I go back to the Rabbit Ear and tell the hostess chick that there's two adorable kids locked in my truck, and I wonder if they belong to any of the diners. She's busy and distracted and I guess she thinks they're mine. She says "Why don't you just unlock the door?" BECAUSE THE KEY DOESN'T WORK! I just thought that, didn't actually say it. No help there, and about that time the manager walks up. I explain my predicament and point to The Turtle. He says "Nice 40." Really, he said that. Then he tells me that he'll be right back, goes into the kitchen and comes out with an attractive youngish aproned lady. I assume she's one of their cooks, and the missing Mom. He says something to her in Spanish and she doesn't look pleased. This is one of those times I wish I'd paid attention in class, because my Spanish is pathetic. I can say "Uno mas cerveza, por favor Senorita" with the best of them, but that's it. Before I know it the aproned lady is halfway across the parking lot. She stops at The Turtle, strikes the familiar hands-on-hips Mom pose and says "Arturo, open that door and come out here." "And your sister too." She means business and Arturo is out of there and standing by the truck in seconds. He can't be more than four feet tall and his sister looks about six inches shorter. Mom is angry, but he's grinning ear to ear, like he just won the race and stepped into the victory circle. She says "Apologize to the man," and then she apologizes too. She tells me to check my "car," and if he caused any damage she'll pay for it. There's no damage. How much damage can a four foot tall fifty pound kid cause anyway? Arturo tells me he's sorry, extends his hand, and says "That's a really cool steering wheel man." He has a nice firm grip. I like him. He knows how to pick a ride. We shake hands, I mount up, and drive away with Arturo and his sister still standing there, flanking their Mom. I hope she goes easy on them.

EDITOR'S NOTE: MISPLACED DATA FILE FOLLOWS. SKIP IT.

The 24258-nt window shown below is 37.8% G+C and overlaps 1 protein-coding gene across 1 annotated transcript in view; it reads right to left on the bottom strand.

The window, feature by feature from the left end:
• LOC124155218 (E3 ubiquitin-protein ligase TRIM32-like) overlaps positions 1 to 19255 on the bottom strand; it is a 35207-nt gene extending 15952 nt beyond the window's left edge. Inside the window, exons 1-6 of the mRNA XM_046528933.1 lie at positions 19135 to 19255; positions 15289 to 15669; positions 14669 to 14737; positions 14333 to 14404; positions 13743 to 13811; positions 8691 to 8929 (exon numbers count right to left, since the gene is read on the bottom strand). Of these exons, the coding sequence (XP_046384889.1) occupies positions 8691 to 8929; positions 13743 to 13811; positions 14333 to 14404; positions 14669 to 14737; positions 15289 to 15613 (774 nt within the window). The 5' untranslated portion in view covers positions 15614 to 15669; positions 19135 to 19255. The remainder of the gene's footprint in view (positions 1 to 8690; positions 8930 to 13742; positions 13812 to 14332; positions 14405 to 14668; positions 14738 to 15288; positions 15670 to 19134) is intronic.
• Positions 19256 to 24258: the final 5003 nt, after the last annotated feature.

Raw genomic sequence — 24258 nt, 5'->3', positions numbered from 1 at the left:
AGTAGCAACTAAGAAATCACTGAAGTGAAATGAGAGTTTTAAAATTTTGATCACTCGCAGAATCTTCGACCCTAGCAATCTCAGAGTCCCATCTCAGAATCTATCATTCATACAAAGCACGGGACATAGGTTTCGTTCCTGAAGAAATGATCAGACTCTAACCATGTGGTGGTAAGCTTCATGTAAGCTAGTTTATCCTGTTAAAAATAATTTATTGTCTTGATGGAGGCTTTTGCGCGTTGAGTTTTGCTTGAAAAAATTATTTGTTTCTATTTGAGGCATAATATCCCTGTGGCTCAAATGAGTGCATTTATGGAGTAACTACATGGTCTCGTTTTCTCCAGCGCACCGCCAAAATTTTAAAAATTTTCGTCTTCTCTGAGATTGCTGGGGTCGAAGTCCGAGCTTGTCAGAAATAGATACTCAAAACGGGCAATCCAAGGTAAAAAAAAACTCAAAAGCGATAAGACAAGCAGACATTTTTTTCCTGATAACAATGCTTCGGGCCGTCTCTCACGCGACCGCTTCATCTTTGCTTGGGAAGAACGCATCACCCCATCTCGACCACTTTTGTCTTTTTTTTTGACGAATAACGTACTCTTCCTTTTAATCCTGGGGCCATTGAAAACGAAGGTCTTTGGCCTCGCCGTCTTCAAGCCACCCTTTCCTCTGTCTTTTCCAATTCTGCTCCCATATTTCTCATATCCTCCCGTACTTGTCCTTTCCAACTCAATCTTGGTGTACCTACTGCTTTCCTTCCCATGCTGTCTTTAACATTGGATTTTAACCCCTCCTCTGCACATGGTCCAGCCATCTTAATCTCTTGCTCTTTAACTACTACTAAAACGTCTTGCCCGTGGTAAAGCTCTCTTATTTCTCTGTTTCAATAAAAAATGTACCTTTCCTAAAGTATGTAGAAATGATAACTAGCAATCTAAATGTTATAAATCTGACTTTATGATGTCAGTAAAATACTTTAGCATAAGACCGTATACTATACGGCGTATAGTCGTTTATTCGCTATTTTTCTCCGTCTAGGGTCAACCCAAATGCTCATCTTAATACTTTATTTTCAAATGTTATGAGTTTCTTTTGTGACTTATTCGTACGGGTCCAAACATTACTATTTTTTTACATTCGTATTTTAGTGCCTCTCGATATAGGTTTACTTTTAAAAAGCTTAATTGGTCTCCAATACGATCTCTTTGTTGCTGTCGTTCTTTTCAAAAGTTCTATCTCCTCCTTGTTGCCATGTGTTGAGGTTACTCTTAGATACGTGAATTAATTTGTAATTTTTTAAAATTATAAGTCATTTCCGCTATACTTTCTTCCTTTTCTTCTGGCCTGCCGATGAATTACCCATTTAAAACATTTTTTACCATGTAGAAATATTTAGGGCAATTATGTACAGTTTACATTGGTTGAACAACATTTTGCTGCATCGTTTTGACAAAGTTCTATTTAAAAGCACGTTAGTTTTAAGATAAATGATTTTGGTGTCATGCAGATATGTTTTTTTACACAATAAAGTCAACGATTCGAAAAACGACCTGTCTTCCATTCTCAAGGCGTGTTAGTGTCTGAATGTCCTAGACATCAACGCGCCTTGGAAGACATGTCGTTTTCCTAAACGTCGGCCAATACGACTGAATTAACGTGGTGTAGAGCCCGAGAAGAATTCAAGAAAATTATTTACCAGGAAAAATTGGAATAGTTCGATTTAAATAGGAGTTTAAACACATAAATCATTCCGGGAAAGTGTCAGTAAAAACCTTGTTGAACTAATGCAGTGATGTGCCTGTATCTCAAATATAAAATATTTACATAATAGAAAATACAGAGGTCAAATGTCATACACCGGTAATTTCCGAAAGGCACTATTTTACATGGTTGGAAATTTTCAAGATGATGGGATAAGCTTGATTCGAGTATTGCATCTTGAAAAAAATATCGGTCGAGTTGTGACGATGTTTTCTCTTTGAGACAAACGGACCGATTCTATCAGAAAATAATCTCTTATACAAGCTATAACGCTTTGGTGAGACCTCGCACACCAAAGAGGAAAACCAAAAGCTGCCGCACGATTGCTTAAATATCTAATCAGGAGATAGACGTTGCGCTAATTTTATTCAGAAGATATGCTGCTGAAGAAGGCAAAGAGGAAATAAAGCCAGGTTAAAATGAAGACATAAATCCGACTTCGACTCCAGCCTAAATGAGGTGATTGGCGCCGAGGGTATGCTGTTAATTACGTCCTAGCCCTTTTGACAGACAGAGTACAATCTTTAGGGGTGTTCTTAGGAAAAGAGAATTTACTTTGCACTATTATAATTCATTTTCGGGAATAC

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Looks like you could turn a lump of coal into a diamond in that belly button.